- Oh jeesh. I forgot about this. One Chinese character can only fit like one syllable… let’s just stuff what we can into this character and then let the rest sort of hang out… it’ll be okay.
And then Japanese as we know it was born… or something similar to that. It took a while longer than it took you to read the above passage, I’m sure. It was more complicated than this too, but hopefully you got the gist of things. It was this period where “Japanese” stopped being “Old Japanese” (this isn’t a bad thing, it’s how all cultures are born, really). Through kanji, the Japanese language became more and more Chinese. Every time you’re reading something in Japanese, 60% of it is adopted Chinese (though in conversational Japanese, much more of it is Yamato Kotoba). Chinese language and influence is everywhere in the Japanese language which is kind of awesome. Just thinking about it, I don’t know what they would have done without it. The Japanese language would be so tiny (though it would have made it so much easier to learn, yeah?).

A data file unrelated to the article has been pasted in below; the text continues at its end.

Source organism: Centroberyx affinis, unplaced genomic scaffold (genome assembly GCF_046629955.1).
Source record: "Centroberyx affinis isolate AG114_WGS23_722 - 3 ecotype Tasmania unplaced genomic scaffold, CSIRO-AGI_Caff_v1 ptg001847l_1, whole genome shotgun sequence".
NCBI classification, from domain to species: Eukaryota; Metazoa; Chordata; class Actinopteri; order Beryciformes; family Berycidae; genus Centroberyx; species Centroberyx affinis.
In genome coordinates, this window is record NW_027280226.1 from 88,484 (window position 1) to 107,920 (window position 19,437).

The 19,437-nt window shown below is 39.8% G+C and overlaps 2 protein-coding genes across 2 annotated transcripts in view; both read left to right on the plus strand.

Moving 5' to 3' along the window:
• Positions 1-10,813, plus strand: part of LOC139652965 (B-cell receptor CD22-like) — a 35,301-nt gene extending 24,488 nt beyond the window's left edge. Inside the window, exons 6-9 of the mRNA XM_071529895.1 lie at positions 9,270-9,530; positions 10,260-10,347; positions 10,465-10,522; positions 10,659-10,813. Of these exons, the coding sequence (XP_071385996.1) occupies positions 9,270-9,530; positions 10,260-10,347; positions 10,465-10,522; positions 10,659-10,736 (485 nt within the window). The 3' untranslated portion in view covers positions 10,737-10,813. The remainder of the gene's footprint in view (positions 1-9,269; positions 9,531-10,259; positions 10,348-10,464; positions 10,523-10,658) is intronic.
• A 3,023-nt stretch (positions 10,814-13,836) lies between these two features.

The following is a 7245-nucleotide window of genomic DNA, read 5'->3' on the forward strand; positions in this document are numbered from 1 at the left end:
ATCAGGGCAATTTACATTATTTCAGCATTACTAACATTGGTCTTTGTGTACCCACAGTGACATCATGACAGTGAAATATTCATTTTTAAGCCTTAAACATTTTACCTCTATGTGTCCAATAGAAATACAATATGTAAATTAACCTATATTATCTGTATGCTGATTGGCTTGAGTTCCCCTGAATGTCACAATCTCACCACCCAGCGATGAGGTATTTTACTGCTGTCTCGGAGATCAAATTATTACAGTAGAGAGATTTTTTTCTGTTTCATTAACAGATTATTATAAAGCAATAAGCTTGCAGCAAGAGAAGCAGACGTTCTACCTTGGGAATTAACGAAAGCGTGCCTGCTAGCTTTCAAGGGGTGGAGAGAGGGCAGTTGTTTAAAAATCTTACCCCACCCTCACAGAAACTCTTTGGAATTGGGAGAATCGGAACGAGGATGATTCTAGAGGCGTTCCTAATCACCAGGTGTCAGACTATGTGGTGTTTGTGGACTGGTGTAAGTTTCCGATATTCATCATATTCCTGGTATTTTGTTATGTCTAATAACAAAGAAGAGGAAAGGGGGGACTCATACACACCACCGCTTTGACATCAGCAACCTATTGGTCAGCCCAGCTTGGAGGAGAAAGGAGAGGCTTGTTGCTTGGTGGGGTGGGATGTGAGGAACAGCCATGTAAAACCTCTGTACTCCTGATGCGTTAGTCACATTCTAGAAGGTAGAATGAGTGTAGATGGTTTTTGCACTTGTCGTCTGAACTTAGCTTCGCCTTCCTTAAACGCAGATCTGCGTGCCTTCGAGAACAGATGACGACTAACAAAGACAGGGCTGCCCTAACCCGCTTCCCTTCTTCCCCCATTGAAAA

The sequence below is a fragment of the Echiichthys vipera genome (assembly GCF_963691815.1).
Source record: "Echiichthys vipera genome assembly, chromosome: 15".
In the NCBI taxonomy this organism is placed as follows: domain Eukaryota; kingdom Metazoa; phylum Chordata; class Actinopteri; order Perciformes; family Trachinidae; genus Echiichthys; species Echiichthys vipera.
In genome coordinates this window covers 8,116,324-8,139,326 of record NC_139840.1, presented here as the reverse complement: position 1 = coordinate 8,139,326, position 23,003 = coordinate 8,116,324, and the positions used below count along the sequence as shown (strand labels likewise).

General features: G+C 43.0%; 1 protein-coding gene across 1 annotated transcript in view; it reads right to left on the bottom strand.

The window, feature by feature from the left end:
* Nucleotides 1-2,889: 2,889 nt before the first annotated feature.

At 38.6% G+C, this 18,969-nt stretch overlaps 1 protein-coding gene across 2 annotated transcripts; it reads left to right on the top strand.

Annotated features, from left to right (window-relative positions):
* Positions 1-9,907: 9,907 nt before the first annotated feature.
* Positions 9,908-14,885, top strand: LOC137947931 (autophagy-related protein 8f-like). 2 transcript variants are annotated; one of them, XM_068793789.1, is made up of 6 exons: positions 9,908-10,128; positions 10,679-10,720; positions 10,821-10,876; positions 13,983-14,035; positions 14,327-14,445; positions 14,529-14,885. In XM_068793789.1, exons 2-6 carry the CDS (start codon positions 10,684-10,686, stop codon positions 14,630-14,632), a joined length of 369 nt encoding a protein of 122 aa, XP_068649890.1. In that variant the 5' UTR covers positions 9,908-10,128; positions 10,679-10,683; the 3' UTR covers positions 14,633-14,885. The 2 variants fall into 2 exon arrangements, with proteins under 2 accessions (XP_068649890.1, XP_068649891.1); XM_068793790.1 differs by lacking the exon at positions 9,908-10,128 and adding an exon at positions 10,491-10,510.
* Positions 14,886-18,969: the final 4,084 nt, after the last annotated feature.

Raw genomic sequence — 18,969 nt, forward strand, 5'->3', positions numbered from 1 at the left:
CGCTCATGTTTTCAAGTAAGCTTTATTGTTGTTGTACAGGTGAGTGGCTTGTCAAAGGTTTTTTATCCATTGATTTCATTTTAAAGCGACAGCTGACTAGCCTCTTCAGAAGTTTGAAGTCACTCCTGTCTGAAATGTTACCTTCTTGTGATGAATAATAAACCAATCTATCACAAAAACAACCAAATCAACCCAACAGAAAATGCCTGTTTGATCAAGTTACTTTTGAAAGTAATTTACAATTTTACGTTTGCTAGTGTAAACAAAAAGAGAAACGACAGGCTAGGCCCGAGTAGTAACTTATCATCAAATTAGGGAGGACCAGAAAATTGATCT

That being said, though, Yamato Kotoba still exists and is still pretty strong. It makes up some of the most important parts of the Japanese language from a linguistics standpoint. Knowing about it would help with your Japanese learning as well, I think. A lot of language mysteries are solved, at least partially, just with this knowledge.
Yamato Kotoba In Modern Japanese
Although there’s quite the mix going on in modern Japanese, Yamato Kotoba (i.e. wago) still plays a really important role… I’d say the most important role: grammar (oh, and other stuff too).